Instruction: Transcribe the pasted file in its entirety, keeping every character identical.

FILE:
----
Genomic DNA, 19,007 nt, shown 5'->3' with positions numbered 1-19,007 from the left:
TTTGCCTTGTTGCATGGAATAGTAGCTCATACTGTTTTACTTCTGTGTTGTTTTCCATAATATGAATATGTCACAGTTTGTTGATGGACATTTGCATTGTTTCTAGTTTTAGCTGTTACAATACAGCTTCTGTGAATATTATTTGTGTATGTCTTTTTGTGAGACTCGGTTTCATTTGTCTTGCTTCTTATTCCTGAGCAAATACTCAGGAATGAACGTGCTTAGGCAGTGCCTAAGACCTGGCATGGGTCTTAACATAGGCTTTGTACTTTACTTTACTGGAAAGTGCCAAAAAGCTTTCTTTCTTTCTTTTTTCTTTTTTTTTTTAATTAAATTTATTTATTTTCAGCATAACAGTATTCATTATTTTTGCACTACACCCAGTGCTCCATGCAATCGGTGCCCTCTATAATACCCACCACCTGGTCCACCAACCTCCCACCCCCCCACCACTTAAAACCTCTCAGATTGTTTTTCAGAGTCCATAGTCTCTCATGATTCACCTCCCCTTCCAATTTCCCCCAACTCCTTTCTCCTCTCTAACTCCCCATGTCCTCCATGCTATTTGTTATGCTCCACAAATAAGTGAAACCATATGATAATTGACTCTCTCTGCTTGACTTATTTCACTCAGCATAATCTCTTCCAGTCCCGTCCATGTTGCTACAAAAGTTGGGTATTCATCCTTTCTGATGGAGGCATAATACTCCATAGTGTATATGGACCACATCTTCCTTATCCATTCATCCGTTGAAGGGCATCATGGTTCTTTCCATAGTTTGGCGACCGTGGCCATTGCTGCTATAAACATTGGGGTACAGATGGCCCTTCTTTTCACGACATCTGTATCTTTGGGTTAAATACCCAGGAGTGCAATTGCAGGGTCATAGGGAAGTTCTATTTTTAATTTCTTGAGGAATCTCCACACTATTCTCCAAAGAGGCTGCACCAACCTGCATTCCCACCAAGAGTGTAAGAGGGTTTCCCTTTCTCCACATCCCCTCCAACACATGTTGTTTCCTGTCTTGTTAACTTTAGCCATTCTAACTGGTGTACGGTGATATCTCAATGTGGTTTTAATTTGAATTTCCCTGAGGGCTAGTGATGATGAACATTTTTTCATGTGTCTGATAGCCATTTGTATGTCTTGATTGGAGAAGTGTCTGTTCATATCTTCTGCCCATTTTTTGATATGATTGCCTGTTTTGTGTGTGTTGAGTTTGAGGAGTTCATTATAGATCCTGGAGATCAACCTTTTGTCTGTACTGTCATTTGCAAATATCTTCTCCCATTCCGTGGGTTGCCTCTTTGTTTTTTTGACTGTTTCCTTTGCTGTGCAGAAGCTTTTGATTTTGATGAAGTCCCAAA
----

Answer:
Genomic DNA, 19,007 nt, shown 5'->3' with positions numbered 1-19,007 from the left:
TTTGCCTTGTTGCATGGAATAGTAGCTCATACTGTTTTACTTCTGTGTTGTTTTCCATAATATGAATATGTCACAGTTTGTTGATGGACATTTGCATTGTTTCTAGTTTTAGCTGTTACAATACAGCTTCTGTGAATATTATTTGTGTATGTCTTTTTGTGAGACTCGGTTTCATTTGTCTTGCTTCTTATTCCTGAGCAAATACTCAGGAATGAACGTGCTTAGGCAGTGCCTAAGACCTGGCATGGGTCTTAACATAGGCTTTGTACTTTACTTTACTGGAAAGTGCCAAAAAGCTTTCTTTCTTTCTTTTTTCTTTTTTTTTTTAATTAAATTTATTTATTTTCAGCATAACAGTATTCATTATTTTTGCACTACACCCAGTGCTCCATGCAATCGGTGCCCTCTATAATACCCACCACCTGGTCCACCAACCTCCCACCCCCCCACCACTTAAAACCTCTCAGATTGTTTTTCAGAGTCCATAGTCTCTCATGATTCACCTCCCCTTCCAATTTCCCCCAACTCCTTTCTCCTCTCTAACTCCCCATGTCCTCCATGCTATTTGTTATGCTCCACAAATAAGTGAAACCATATGATAATTGACTCTCTCTGCTTGACTTATTTCACTCAGCATAATCTCTTCCAGTCCCGTCCATGTTGCTACAAAAGTTGGGTATTCATCCTTTCTGATGGAGGCATAATACTCCATAGTGTATATGGACCACATCTTCCTTATCCATTCATCCGTTGAAGGGCATCATGGTTCTTTCCATAGTTTGGCGACCGTGGCCATTGCTGCTATAAACATTGGGGTACAGATGGCCCTTCTTTTCACGACATCTGTATCTTTGGGTTAAATACCCAGGAGTGCAATTGCAGGGTCATAGGGAAGTTCTATTTTTAATTTCTTGAGGAATCTCCACACTATTCTCCAAAGAGGCTGCACCAACCTGCATTCCCACCAAGAGTGTAAGAGGGTTTCCCTTTCTCCACATCCCCTCCAACACATGTTGTTTCCTGTCTTGTTAACTTTAGCCATTCTAACTGGTGTACGGTGATATCTCAATGTGGTTTTAATTTGAATTTCCCTGAGGGCTAGTGATGATGAACATTTTTTCATGTGTCTGATAGCCATTTGTATGTCTTGATTGGAGAAGTGTCTGTTCATATCTTCTGCCCATTTTTTGATATGATTGCCTGTTTTGTGTGTGTTGAGTTTGAGGAGTTCATTATAGATCCTGGAGATCAACCTTTTGTCTGTACTGTCATTTGCAAATATCTTCTCCCATTCCGTGGGTTGCCTCTTTGTTTTTTTGACTGTTTCCTTTGCTGTGCAGAAGCTTTTGATTTTGATGAAGTCCCAAA